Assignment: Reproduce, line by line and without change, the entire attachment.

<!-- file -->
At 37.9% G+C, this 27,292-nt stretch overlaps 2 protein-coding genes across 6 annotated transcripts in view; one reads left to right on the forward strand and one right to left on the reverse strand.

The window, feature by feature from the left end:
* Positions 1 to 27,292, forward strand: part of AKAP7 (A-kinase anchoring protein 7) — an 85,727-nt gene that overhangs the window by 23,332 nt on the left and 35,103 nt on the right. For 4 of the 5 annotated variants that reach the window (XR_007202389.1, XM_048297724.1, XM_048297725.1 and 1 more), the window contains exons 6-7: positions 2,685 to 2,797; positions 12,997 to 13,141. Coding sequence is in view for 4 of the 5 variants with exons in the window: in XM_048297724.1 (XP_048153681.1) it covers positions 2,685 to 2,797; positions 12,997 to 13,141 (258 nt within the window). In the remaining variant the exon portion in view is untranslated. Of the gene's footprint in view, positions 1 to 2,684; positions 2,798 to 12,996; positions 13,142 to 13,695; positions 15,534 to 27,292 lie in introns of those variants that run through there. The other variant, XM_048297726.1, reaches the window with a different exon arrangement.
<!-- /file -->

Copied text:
At 37.9% G+C, this 27,292-nt stretch overlaps 2 protein-coding genes across 6 annotated transcripts in view; one reads left to right on the forward strand and one right to left on the reverse strand.

The window, feature by feature from the left end:
* Positions 1 to 27,292, forward strand: part of AKAP7 (A-kinase anchoring protein 7) — an 85,727-nt gene that overhangs the window by 23,332 nt on the left and 35,103 nt on the right. For 4 of the 5 annotated variants that reach the window (XR_007202389.1, XM_048297724.1, XM_048297725.1 and 1 more), the window contains exons 6-7: positions 2,685 to 2,797; positions 12,997 to 13,141. Coding sequence is in view for 4 of the 5 variants with exons in the window: in XM_048297724.1 (XP_048153681.1) it covers positions 2,685 to 2,797; positions 12,997 to 13,141 (258 nt within the window). In the remaining variant the exon portion in view is untranslated. Of the gene's footprint in view, positions 1 to 2,684; positions 2,798 to 12,996; positions 13,142 to 13,695; positions 15,534 to 27,292 lie in introns of those variants that run through there. The other variant, XM_048297726.1, reaches the window with a different exon arrangement.